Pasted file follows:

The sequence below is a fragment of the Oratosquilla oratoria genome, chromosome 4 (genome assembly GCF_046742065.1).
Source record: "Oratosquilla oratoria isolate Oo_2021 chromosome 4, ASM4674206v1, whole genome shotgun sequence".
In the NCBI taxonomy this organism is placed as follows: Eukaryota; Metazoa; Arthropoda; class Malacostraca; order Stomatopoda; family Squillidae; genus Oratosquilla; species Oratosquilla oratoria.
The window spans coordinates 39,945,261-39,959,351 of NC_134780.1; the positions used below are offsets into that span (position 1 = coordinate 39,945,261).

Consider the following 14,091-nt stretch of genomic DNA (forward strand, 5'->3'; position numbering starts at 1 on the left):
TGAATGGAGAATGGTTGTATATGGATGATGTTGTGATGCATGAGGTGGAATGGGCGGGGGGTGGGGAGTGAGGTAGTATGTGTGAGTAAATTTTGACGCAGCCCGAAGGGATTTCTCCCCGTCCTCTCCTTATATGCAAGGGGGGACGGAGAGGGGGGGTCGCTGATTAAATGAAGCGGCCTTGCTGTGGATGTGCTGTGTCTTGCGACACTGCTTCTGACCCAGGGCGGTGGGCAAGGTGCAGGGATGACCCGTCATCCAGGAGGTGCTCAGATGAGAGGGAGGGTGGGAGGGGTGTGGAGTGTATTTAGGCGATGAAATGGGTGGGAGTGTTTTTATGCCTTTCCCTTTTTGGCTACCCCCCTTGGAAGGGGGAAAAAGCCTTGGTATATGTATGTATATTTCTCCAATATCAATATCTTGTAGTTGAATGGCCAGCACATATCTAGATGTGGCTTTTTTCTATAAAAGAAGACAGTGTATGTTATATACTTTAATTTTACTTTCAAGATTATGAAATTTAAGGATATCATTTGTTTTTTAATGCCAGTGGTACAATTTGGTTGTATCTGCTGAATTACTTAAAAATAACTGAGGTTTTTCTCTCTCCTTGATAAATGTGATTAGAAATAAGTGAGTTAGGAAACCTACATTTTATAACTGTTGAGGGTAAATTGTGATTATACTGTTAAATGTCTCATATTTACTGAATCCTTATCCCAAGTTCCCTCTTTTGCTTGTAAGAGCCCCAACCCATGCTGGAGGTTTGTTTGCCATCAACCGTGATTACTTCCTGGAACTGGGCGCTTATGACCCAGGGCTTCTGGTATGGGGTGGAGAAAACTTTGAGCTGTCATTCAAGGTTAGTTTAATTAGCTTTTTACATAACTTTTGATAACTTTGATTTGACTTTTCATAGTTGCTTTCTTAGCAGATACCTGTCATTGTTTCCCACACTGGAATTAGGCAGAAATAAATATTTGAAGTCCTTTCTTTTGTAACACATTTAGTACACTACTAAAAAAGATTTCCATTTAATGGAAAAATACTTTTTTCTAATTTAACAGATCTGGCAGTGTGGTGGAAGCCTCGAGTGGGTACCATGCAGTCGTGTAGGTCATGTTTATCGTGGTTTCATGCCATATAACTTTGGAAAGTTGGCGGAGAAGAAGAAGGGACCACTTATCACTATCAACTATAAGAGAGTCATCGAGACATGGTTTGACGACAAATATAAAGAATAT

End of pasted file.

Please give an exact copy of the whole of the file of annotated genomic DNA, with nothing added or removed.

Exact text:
The sequence below is a fragment of the Oratosquilla oratoria genome, chromosome 4 (genome assembly GCF_046742065.1).
Source record: "Oratosquilla oratoria isolate Oo_2021 chromosome 4, ASM4674206v1, whole genome shotgun sequence".
In the NCBI taxonomy this organism is placed as follows: Eukaryota; Metazoa; Arthropoda; class Malacostraca; order Stomatopoda; family Squillidae; genus Oratosquilla; species Oratosquilla oratoria.
The window spans coordinates 39,945,261-39,959,351 of NC_134780.1; the positions used below are offsets into that span (position 1 = coordinate 39,945,261).

Consider the following 14,091-nt stretch of genomic DNA (forward strand, 5'->3'; position numbering starts at 1 on the left):
TGAATGGAGAATGGTTGTATATGGATGATGTTGTGATGCATGAGGTGGAATGGGCGGGGGGTGGGGAGTGAGGTAGTATGTGTGAGTAAATTTTGACGCAGCCCGAAGGGATTTCTCCCCGTCCTCTCCTTATATGCAAGGGGGGACGGAGAGGGGGGGTCGCTGATTAAATGAAGCGGCCTTGCTGTGGATGTGCTGTGTCTTGCGACACTGCTTCTGACCCAGGGCGGTGGGCAAGGTGCAGGGATGACCCGTCATCCAGGAGGTGCTCAGATGAGAGGGAGGGTGGGAGGGGTGTGGAGTGTATTTAGGCGATGAAATGGGTGGGAGTGTTTTTATGCCTTTCCCTTTTTGGCTACCCCCCTTGGAAGGGGGAAAAAGCCTTGGTATATGTATGTATATTTCTCCAATATCAATATCTTGTAGTTGAATGGCCAGCACATATCTAGATGTGGCTTTTTTCTATAAAAGAAGACAGTGTATGTTATATACTTTAATTTTACTTTCAAGATTATGAAATTTAAGGATATCATTTGTTTTTTAATGCCAGTGGTACAATTTGGTTGTATCTGCTGAATTACTTAAAAATAACTGAGGTTTTTCTCTCTCCTTGATAAATGTGATTAGAAATAAGTGAGTTAGGAAACCTACATTTTATAACTGTTGAGGGTAAATTGTGATTATACTGTTAAATGTCTCATATTTACTGAATCCTTATCCCAAGTTCCCTCTTTTGCTTGTAAGAGCCCCAACCCATGCTGGAGGTTTGTTTGCCATCAACCGTGATTACTTCCTGGAACTGGGCGCTTATGACCCAGGGCTTCTGGTATGGGGTGGAGAAAACTTTGAGCTGTCATTCAAGGTTAGTTTAATTAGCTTTTTACATAACTTTTGATAACTTTGATTTGACTTTTCATAGTTGCTTTCTTAGCAGATACCTGTCATTGTTTCCCACACTGGAATTAGGCAGAAATAAATATTTGAAGTCCTTTCTTTTGTAACACATTTAGTACACTACTAAAAAAGATTTCCATTTAATGGAAAAATACTTTTTTCTAATTTAACAGATCTGGCAGTGTGGTGGAAGCCTCGAGTGGGTACCATGCAGTCGTGTAGGTCATGTTTATCGTGGTTTCATGCCATATAACTTTGGAAAGTTGGCGGAGAAGAAGAAGGGACCACTTATCACTATCAACTATAAGAGAGTCATCGAGACATGGTTTGACGACAAATATAAAGAATAT